VisitTulsa Eyes Changes to Quality Events Incentive

Feb 21, 2014

VisitTulsa and the Tulsa Sports Commission say the 2013 Bassmaster Classic had an economic impact of $26 million in the Tulsa area, but the state tax commission won't pay quality events incentives because sales tax revenue was higher the year before the event.
Credit Tulsa Sports Commission

VisitTulsa is working to change the state’s quality events tax incentive after the city’s application from the 2013 Bassmaster Classic was rejected this week.

VisitTulsa and Tulsa Sports Commission Senior Vice President Ray Hoyt said visitors bureaus statewide need the incentive fixed so they can continue to support big events.

"The state and the city reap a lot of tax benefit, but we should also reap some of that benefit to help pay for the costs of the event, because these things aren't free," Hoyt said. "The local communities and the sports commissions and the convention bureaus all have to chip in and provide funding for these events to get them here, to make sure that they're well-run."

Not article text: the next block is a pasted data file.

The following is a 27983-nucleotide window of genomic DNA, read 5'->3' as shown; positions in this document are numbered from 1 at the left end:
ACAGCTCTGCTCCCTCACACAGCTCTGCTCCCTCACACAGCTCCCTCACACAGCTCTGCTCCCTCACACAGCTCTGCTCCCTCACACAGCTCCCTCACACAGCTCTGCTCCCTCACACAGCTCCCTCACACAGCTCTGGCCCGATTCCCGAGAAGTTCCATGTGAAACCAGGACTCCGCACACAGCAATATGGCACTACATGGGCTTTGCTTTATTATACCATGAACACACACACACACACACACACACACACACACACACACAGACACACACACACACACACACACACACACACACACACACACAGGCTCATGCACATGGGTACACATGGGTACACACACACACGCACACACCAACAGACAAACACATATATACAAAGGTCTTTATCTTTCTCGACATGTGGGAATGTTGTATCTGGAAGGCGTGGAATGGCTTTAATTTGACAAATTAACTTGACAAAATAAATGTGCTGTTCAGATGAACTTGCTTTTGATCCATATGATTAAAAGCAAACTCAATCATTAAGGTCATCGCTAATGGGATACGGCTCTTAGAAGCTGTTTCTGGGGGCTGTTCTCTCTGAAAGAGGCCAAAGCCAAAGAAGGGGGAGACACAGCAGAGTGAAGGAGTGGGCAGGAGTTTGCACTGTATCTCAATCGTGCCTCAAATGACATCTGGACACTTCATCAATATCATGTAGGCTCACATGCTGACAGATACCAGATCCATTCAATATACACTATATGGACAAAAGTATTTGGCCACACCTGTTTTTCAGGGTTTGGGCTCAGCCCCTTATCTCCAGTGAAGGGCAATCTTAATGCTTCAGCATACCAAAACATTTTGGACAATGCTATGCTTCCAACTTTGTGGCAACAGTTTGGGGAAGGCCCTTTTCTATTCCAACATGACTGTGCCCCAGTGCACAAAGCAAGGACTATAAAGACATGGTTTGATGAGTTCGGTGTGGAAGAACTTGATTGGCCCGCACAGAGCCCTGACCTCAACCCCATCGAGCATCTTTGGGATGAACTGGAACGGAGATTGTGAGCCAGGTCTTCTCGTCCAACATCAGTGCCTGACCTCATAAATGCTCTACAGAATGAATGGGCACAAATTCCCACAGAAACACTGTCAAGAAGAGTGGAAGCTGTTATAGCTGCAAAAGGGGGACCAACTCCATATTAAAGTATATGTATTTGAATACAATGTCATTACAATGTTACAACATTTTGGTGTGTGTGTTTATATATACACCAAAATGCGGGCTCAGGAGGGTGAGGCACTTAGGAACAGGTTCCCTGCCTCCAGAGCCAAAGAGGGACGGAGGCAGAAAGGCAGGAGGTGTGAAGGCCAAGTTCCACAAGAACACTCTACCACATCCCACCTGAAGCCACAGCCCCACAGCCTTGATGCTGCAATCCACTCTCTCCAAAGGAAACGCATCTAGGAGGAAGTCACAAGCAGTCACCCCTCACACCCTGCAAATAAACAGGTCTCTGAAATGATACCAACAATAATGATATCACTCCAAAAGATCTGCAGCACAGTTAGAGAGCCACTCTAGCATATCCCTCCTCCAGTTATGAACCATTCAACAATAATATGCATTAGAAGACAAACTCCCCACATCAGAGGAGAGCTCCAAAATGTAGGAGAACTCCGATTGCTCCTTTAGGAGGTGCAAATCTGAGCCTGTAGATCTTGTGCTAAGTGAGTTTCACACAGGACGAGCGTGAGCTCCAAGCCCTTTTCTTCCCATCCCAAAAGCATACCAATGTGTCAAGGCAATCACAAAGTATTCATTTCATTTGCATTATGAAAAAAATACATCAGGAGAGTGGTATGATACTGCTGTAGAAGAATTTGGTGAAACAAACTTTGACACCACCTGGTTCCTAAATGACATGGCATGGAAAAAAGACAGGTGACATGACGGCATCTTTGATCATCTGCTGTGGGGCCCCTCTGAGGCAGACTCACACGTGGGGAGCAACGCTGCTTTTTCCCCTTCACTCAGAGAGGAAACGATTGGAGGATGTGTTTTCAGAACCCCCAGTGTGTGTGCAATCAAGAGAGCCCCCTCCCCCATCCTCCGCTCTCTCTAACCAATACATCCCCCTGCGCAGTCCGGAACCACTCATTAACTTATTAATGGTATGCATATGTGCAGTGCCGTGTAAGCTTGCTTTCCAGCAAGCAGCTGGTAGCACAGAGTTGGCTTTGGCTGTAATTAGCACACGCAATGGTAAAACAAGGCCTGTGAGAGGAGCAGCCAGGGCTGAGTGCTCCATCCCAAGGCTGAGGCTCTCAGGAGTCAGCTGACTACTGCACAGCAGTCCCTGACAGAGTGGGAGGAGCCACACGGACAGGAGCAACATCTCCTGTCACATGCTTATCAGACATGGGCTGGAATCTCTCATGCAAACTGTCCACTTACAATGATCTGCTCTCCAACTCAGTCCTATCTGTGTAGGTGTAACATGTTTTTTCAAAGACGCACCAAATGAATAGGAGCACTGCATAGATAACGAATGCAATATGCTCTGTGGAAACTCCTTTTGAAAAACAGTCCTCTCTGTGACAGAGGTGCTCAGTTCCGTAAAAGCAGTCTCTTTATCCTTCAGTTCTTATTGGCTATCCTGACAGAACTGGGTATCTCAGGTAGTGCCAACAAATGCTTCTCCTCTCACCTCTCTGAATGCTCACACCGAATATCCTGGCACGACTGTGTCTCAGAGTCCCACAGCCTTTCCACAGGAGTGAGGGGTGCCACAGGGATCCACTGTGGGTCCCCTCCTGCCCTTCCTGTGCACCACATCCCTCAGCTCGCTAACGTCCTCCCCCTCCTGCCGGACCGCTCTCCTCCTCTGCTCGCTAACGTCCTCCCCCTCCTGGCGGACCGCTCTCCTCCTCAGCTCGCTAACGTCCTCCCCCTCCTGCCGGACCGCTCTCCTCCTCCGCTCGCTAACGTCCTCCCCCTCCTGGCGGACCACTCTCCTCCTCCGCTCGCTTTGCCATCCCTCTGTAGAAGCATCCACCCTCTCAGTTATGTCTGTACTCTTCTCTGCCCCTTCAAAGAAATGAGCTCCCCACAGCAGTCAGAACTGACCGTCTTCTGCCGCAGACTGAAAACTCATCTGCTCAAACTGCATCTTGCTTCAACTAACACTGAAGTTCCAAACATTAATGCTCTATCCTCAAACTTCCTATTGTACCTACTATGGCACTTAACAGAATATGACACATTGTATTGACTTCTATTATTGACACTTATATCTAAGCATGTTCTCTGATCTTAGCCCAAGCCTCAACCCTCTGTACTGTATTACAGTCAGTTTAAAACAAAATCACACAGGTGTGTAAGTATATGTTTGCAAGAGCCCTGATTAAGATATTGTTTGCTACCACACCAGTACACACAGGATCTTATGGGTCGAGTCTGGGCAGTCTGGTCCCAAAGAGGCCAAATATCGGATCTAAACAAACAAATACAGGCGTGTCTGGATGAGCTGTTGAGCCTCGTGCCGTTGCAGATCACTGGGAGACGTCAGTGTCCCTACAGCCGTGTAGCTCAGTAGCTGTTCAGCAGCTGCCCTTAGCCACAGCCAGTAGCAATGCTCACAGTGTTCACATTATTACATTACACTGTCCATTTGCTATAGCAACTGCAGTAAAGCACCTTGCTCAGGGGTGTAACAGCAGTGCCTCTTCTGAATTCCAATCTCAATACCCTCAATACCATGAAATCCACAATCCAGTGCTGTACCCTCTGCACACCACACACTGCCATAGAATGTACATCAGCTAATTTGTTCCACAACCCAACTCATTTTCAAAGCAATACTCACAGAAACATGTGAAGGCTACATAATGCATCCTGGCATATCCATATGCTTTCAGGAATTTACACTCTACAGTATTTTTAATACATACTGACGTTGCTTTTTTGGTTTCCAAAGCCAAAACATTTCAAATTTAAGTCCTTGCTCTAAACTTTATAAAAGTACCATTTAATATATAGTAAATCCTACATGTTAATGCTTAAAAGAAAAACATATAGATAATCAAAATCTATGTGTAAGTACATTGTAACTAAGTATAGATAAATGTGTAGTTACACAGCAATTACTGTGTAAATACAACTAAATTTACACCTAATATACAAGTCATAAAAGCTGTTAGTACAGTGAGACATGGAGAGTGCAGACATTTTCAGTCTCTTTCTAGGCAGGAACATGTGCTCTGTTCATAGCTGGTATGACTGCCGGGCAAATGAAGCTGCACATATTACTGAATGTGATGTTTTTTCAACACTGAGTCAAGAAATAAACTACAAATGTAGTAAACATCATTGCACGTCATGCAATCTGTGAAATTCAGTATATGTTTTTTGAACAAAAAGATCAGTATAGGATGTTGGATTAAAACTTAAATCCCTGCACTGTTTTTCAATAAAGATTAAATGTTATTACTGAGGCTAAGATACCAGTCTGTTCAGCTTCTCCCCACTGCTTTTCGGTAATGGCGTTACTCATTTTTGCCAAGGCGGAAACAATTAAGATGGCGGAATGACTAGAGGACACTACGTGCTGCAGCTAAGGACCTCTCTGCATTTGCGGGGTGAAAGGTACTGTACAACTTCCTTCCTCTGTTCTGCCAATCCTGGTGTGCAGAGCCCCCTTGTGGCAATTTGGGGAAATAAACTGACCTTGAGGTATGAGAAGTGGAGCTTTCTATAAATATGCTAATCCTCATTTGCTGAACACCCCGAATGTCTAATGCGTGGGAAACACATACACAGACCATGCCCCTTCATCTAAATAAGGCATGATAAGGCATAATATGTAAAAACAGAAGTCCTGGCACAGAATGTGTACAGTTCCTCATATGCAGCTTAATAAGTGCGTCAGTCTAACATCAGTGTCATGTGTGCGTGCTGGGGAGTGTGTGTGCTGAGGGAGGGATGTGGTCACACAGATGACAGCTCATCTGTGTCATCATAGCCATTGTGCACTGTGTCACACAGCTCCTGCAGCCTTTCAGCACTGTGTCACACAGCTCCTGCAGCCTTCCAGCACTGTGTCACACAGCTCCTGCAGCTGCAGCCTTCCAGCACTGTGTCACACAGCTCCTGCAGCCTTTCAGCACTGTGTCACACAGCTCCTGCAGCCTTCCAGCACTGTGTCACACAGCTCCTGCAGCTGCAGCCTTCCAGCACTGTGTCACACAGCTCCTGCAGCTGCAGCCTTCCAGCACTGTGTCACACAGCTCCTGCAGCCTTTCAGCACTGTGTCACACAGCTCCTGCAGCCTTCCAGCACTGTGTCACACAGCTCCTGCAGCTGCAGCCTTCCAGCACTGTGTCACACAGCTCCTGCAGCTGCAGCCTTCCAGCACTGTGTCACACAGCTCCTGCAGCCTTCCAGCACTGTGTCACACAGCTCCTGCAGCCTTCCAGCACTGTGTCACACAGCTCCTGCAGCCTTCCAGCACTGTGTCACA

The Quality Events Incentive Act calls for the Oklahoma Tax Commission to compare sales tax revenue in a defined area the year before the event to when the event took place. February 2013 brought in less than February 2012, so the tax commission won’t pay.

Hoyt said the calculation is flawed.

"If you had an active month where people were buying a lot of supplies and materials, say there was pending bad weather, and people spent a lot of money that month, then the next year it would be measured on that peak, or that spike," Hoyt said.

The 2013 Bassmaster Classic had an economic impact of $26 million, and Visit Tulsa budgeted around $1 million to host the event.

The most the tax commission can pay under the law is $250,000.